Spain: Low incentives to save threaten pensions sustainability
Spanish tax reforms lack measures to encourage pension savings by workers and contributions by employers, raising questions about the adequacy of future benefits
Regulation in summary
• After reforming the labour and pension systems, Spain enacted a major tax reform.
• The new tax regime contains no incentives for firms to set up pension arrangements.
• The reduction in the limit for tax-free contributions has penalised pension savers.
• Second-pillar pensions are not on the political agenda, although it is clear that public pensions will not be affordable in the future.
At the end of 2104, the Spanish parliament approved a comprehensive tax reform, representing the third milestone of a broad modernisation programme, which also entailed an overhaul of the labour and pension systems.
Laws 26/2014 and 27/2014, which took effect at the beginning of this year, introduced changes to several aspects of fiscal law, including a reduction in the corporate income tax rate from 30% to 25% from 2016.
The reform, however, failed to live up to the hopes of many in the pension world by not introducing fiscal measures aimed at strengthening the country’s sluggish second-pillar system.
On the contrary, to balance other tax reduction measures, the law reduced the €12,500 ceiling for tax-free pension contributions. From January this year, employees can only save up to €8,000 per year tax-free into second or third-pillar products, including employer contributions.
Rosa Di Capua, a partner at Mercer in Barcelona, says that to justify the reduction the government argued that only 1% of savers made full use of the allowance, saving up to or more than the set limit.
However, she adds: “The government does not take into account that, although Spain lags behind other European countries in terms of pension savings, setting a high threshold for tax-free savings is an important aspect in encouraging the development of the system.”
The pension fund sector was also hoping that lawmakers would introduce tax incentives to encourage firms to set up pension fund arrangements for their employees, according Di Capua. Instead, parallel tax measures affecting firms is a disincentive for the growth of private pension savings. In 2014, rules were introduced that increased the cost of social security contributions for companies that choose to contribute to a private pension scheme on behalf of their employees.
Prior to the reform, employer contributions to private pensions were not included in the calculation of overall contributions to social security. Now, employer-sponsored payments to private pensions are added to the base for calculating the percentage of social security contributions for each salary, which increases firms’ overall cost of contributing to social security.
This, says Di Capua, is a disincentive to companies that do not offer payments to private pension schemes as part of pay packages to offer them. “It is a perverse mechanism, as it hits smaller salaries,” says Di Capua – since employees’ social security payments also increase, while the upper limit to yearly social contributions of €38,000 per employee is unchanged.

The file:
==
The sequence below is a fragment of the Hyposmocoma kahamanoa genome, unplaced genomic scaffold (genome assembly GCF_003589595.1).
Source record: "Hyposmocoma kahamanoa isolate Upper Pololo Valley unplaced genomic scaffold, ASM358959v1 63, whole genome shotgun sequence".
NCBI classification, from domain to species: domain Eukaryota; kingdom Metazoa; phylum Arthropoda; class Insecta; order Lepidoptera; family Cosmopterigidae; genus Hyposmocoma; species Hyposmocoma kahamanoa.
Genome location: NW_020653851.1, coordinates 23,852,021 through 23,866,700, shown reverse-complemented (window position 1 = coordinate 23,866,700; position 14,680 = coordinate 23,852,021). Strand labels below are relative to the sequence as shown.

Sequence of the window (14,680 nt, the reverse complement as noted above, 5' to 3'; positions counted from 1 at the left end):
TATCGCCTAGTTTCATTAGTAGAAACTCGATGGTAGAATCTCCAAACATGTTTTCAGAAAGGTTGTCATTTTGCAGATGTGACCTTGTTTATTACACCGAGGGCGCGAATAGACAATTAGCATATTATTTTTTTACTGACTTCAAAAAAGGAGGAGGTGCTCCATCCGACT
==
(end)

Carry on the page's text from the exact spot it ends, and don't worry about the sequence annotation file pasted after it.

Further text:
So, while there are no new reform measures to stimulate the growth of private pension savings, in the past few years Spain has approved several reform packages specifically aimed at reducing the burden of public pensions on its budget. The new rules will result in lower benefits, particularly the changes in pension indexation rules.
From 2019, a sustainability factor will be applied when calculating state pensions. This will be revised every year and will link benefits with life expectancy at retirement, as well as contributions to the system. In practice, pensions will be reduced as a result of higher life expectancy and the growing gap between contributions and overall pension expenditure.
Such radical changes in state pensions clearly pose questions on the adequacy of future benefits.
The government has continued to tap into the social security reserve fund, Fondo de Reserva de la Seguridad Social, the fund set up to cover shortfalls in pension payments. The fund, which has slowly increased its exposure to long-dated domestic bonds, has shrunk from €67bn in 2011 to the current €41bn, with more outflows expected this year.
Despite the existence of this arrangement, there is a worry that, unless the economy accelerates, the pension system will become increasingly unsustainable.
It was also hoped that the Spanish government would keep its promise to offer more transparency on the level of pension benefits. As part of the 2011 reform, it was agreed that last year the state would start informing employees over 50 years of age individually on their likely level of pension benefits once in retirement.
This has not happened, however, and there is speculation that such a lack of transparency was the result of the government’s reluctance to send a negative message – that pension benefits are going to be significantly lower than in the past.
Since the economic crisis, the political dialogue between trade unions and employers has focused on short-term matters, with pensions falling off the agenda, according to Di Capua. Workers have felt little external pressure to start building pension savings using the available options.
A general election is expected to take place before the end of this year. The government’s centre-right People’s Party is currently leading the polls. However, left-wing opposition parties, including populist movements, which propose to roll back some of the harsher pension reforms, are closing in.
Meanwhile, the Spanish Association of Investment and Pension Funds (INVERCO) reported that Spanish pension funds returned almost 11% on average in the 12 months to the end of March 2015, improving on last year’s 7.14% return. Total assets grew by 7.3% to €35.6bn, with membership stable at just over 2m.